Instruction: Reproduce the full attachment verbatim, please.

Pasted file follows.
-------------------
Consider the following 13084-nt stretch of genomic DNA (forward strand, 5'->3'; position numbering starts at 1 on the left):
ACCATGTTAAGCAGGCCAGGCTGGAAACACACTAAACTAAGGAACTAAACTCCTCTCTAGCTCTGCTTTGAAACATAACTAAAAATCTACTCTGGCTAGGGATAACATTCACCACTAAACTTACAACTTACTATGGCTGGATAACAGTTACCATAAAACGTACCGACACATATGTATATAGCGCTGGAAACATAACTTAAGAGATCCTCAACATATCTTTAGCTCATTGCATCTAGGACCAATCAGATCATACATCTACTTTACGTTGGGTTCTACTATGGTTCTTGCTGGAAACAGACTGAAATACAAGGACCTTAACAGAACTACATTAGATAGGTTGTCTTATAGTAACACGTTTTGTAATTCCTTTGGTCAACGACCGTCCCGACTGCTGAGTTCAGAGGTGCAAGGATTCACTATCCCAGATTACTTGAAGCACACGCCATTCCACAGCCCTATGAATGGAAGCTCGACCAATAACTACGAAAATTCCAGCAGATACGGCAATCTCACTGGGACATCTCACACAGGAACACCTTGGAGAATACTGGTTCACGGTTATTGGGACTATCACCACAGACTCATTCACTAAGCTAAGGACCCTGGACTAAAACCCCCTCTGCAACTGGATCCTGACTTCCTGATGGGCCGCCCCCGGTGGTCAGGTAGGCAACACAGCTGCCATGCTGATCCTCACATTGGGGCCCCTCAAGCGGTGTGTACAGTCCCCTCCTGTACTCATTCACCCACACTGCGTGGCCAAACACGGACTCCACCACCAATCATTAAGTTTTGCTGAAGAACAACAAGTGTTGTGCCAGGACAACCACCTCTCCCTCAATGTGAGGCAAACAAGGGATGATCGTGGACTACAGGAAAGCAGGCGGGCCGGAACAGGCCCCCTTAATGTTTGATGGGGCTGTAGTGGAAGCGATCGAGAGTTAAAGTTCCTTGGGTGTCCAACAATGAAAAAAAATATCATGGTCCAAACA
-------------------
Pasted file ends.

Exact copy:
Consider the following 13084-nt stretch of genomic DNA (forward strand, 5'->3'; position numbering starts at 1 on the left):
ACCATGTTAAGCAGGCCAGGCTGGAAACACACTAAACTAAGGAACTAAACTCCTCTCTAGCTCTGCTTTGAAACATAACTAAAAATCTACTCTGGCTAGGGATAACATTCACCACTAAACTTACAACTTACTATGGCTGGATAACAGTTACCATAAAACGTACCGACACATATGTATATAGCGCTGGAAACATAACTTAAGAGATCCTCAACATATCTTTAGCTCATTGCATCTAGGACCAATCAGATCATACATCTACTTTACGTTGGGTTCTACTATGGTTCTTGCTGGAAACAGACTGAAATACAAGGACCTTAACAGAACTACATTAGATAGGTTGTCTTATAGTAACACGTTTTGTAATTCCTTTGGTCAACGACCGTCCCGACTGCTGAGTTCAGAGGTGCAAGGATTCACTATCCCAGATTACTTGAAGCACACGCCATTCCACAGCCCTATGAATGGAAGCTCGACCAATAACTACGAAAATTCCAGCAGATACGGCAATCTCACTGGGACATCTCACACAGGAACACCTTGGAGAATACTGGTTCACGGTTATTGGGACTATCACCACAGACTCATTCACTAAGCTAAGGACCCTGGACTAAAACCCCCTCTGCAACTGGATCCTGACTTCCTGATGGGCCGCCCCCGGTGGTCAGGTAGGCAACACAGCTGCCATGCTGATCCTCACATTGGGGCCCCTCAAGCGGTGTGTACAGTCCCCTCCTGTACTCATTCACCCACACTGCGTGGCCAAACACGGACTCCACCACCAATCATTAAGTTTTGCTGAAGAACAACAAGTGTTGTGCCAGGACAACCACCTCTCCCTCAATGTGAGGCAAACAAGGGATGATCGTGGACTACAGGAAAGCAGGCGGGCCGGAACAGGCCCCCTTAATGTTTGATGGGGCTGTAGTGGAAGCGATCGAGAGTTAAAGTTCCTTGGGTGTCCAACAATGAAAAAAAATATCATGGTCCAAACA